TEXAS SUPREME COURT advisory
Contact: Osler McCarthy
512.463.1441 or email
Tuesday, December 1, 2020
THOMAS M. REAVLEY, 1921-2020
Tom Reavley, who served for nine years on the Texas Supreme Court before President Carter appointed him to what would become a 41-year career on the Fifth Circuit U.S. Court of Appeals, died Tuesday in Houston. He was 99.
When he died he was the oldest active federal judge. During his federal judicial tenure he decided cases as a visiting judge on every U.S. court of appeals but one. His legal career spanned more than six decades.
As a lay Methodist minister and Sunday School teacher, his moral bearing earned him the sobriquet “Pope ofhe Fifth Circuit.”
Chief Justice Nathan L. Hecht said: “Sailor, scholar, lawyer, advisor to governors and presidents, judge, writer – Tom Reavley was all these things, and always with unfailing wisdom, humility, civility, decency, kindness to all and good humor. He was a towering figure in Texas and a true champion of justice for the state and the country."
One among legions of his former law clerks, legal lexicologist and law professor Bryan A. Garner said Reavley should be remembered “in the tradition of the greatest American judges”: “Fair-minded, understanding, empathetic, forgiving of people’s foibles, common sensical, impatient with mean-spiritedness and altogether wise and humane.”
His onetime colleague Robert Parker, a former Fifth Circuit judge from Tyler, said Reavley will be remembered for a total dedication to the rule of law. “On the trial court, the state Supreme Court and the federal court of appeals his decisions were never calculated on the basis of following some political agenda,” Parker said. “He tried to understand the law that applied to circumstances of the dispute before him, then steadfastly followed the law. That’s the mark of a great judge.”
Services are pending in Houston. Judge Reavley was married for 60 years to Florence Wilson Reavley, who died in 2003. In 2004 he married Judge Carolyn Dineen King, also of the Fifth Circuit, also a Carter appointment in 1979. They appeared on the same day before the Senate Judiciary Committee and were the only married couple among Article III appellate judges.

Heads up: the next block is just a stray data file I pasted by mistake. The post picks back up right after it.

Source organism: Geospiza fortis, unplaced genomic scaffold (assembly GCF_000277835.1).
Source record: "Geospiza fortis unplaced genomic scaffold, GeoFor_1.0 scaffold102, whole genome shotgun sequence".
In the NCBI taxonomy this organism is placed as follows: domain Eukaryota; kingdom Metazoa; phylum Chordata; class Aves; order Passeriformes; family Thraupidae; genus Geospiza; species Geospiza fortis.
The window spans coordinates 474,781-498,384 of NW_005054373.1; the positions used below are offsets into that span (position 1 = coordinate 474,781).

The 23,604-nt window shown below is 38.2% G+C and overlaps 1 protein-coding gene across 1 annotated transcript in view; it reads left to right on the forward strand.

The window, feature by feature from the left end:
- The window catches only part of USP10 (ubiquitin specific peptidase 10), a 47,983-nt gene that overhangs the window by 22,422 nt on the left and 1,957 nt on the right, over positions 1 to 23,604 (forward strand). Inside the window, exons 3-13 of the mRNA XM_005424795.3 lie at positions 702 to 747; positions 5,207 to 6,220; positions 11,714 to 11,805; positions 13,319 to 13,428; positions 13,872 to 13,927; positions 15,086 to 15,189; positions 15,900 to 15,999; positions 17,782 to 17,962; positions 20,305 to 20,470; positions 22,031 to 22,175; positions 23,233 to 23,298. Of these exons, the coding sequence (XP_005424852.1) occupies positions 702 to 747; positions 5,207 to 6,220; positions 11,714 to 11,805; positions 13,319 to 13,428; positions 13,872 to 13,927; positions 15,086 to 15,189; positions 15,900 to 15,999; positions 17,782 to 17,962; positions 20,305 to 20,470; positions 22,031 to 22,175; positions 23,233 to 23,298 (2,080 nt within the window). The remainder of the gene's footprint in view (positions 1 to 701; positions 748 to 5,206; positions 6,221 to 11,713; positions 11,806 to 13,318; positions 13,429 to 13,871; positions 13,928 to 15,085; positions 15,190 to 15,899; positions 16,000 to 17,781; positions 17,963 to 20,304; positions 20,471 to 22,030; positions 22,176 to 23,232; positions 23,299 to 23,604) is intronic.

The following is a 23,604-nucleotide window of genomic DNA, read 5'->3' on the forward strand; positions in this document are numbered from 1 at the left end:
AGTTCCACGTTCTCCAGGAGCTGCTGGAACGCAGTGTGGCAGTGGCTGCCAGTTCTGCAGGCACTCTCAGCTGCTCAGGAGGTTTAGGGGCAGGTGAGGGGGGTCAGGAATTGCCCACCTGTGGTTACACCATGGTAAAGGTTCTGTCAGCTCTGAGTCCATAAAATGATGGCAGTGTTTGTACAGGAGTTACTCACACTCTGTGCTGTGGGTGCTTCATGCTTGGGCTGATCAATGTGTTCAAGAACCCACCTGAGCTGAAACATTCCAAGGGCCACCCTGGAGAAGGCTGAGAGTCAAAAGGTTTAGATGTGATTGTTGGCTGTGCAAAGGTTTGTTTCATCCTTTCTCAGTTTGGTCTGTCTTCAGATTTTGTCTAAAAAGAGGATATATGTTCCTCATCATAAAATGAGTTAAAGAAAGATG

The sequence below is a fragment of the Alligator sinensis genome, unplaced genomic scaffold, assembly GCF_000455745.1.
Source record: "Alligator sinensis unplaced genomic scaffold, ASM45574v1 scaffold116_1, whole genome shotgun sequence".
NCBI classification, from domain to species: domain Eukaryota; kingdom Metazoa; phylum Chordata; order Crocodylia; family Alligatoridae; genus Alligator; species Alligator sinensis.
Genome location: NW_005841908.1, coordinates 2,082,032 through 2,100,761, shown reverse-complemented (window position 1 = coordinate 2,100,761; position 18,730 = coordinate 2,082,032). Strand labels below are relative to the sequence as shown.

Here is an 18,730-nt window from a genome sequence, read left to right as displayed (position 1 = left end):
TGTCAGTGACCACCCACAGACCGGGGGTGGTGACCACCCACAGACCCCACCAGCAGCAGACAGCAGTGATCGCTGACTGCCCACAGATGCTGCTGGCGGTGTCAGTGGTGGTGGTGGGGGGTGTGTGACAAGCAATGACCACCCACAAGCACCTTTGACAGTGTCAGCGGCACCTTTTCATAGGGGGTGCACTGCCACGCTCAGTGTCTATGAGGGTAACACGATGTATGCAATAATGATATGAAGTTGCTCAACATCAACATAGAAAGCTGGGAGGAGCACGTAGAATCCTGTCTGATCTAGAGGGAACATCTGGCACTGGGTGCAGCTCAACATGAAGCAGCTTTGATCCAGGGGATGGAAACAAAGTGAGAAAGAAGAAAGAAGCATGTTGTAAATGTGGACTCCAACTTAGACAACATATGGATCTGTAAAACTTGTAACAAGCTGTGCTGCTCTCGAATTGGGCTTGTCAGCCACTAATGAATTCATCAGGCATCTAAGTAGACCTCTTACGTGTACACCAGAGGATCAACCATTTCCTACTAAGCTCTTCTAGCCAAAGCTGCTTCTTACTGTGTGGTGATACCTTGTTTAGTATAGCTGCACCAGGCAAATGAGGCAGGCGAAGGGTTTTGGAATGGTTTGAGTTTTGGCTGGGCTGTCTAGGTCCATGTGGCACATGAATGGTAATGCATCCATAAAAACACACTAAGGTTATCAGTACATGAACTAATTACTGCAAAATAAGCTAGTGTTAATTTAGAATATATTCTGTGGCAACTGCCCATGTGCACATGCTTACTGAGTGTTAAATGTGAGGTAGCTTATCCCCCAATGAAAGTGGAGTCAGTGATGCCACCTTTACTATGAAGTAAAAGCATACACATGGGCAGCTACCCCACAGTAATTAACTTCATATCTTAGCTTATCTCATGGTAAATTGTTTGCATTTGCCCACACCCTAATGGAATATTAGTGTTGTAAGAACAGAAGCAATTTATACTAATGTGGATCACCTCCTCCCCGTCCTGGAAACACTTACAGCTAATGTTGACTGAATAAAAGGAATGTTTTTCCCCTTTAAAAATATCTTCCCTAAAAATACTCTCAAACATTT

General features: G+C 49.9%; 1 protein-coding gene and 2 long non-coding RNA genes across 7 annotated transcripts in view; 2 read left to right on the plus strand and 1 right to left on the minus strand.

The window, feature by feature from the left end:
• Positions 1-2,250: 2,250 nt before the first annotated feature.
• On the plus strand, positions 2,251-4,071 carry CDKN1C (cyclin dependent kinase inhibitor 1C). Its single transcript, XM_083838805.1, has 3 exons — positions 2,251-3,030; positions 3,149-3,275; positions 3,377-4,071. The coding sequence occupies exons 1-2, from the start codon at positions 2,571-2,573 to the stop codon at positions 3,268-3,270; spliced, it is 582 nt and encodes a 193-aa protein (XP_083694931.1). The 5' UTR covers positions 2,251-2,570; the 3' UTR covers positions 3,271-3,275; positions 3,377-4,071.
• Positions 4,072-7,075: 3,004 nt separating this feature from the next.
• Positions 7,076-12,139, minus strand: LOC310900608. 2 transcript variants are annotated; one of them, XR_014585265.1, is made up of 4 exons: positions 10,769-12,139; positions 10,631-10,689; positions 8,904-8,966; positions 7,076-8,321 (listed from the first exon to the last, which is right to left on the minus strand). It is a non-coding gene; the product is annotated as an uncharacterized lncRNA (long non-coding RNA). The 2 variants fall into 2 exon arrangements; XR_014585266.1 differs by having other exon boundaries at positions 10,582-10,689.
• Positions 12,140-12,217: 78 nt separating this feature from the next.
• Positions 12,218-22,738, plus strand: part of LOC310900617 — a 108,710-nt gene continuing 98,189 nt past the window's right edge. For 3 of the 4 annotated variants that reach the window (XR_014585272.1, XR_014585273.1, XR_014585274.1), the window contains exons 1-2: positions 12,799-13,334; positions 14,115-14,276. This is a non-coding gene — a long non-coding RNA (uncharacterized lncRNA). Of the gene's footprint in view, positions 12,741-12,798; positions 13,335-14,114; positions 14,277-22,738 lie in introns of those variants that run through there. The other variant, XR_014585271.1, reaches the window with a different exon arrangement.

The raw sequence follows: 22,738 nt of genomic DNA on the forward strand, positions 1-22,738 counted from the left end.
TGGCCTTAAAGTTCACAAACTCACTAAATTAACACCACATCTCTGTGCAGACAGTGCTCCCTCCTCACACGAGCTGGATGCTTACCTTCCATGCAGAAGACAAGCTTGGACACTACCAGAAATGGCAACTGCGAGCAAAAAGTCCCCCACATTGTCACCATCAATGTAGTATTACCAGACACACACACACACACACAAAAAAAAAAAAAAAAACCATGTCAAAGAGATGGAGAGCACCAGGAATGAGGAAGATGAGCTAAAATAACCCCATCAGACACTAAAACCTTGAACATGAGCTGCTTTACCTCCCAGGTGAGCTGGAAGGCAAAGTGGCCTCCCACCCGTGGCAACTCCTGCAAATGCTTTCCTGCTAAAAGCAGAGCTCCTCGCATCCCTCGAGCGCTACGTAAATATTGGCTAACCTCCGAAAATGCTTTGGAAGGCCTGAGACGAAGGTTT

Judge Reavley and Judge King recalled that his late wife, before she died, told them to marry.
Survivors include Judge King and four children, Thomas Wilson Reavley, Marian Neevel, Paul Stuart Reavley and Margaret Currin; four grandchildren; and four great-grandchildren.
Thomas Morrow Reavley was born June 21, 1921, in Quitman and was reared in Nacogdoches, where his parents had a general store and a café. He earned his bachelor’s degree from the University of Texas at Austin in 1942, then enlisted in the U.S. Navy. He served in both the Pacific and European theaters. After his discharge in 1946 he earned his law degree from Harvard in 1948, then served as an assistant district attorney in Dallas for two years. He then returned to Nacogdoches, where he was in private practice before his election as Nacogdoches County attorney.
In 1955 Gov. Allan Shivers chose Reavley to be secretary of state. When his two-year appointment expired, he returned to private practice in Jasper and Austin. In 1962 he ran unsuccessfully for Texas attorney general. In 1964 Gov. John Connally appointed him to the 167th District Court in Travis County.
In 1960, as a volunteer for then-Sen. John F. Kennedy’s presidential campaign, he suggested to campaign officials that Kennedy confront the “Catholicism issue” by speaking to Protestant ministers at the Houston Ministerial Association.
In October 1968 Connally appointed him to the Texas Supreme Court just before his election that November. He returned to private practice in Austin in 1977 and in 1978 was appointed a special judge on Texas Court of Criminal Appeals, making him one of few judges who served on both of Texas’s high courts.
In 1979 President Carter nominated him to the Fifth Circuit. He took senior status in 1990 but maintained a mostly full caseload for years before 2019. In 1983 he earned a master’s degree in judicial studies the University of Virginia law school. Four universities in Texas and California awarded him honorary doctoral degrees.
Off the bench, Judge Reavley was a prolific writer and served on the adjunct faculty of the University of Texas School of Law and lectured at Baylor, Pepperdine and Texas Tech law schools. With 11 other judges and Garner, he was coauthor of a highly regarded The Law of Judicial Precedent, published in 2016. In 2016 Baylor Law Review dedicated a volume to Judge Reavley in recognition of his contributions to Texas and to American law.
“He showed what a difference an intelligent man can make in society,” said the late Austin lawyer William Hilgers, a longtime friend. “His work as a judge went to the highest expectations I could imagine for a judge’s conduct.”
Justice Jeff Boyd recalled Judge Reavley’s lasting impression on him after his clerkship in the Baylor Law Review tribute. “Of course, he taught us the importance of knowing the law and of protecting the rule of law. He taught us the importance of disciplined habits, like reading the entire trial-court record before beginning even an outline of an appellate opinion.
“But beyond all that, he taught us the importance of truly respecting your colleagues even when you disagree with them, of avoiding the pettiness that sometimes finds footing within the bench and the bar, and of knowing the names of – and genuinely caring about – every deputy clerk, doorman and waitress at the places you frequent. He was the first judge I ever really knew, and the only one I’ve ever wanted to be exactly like.”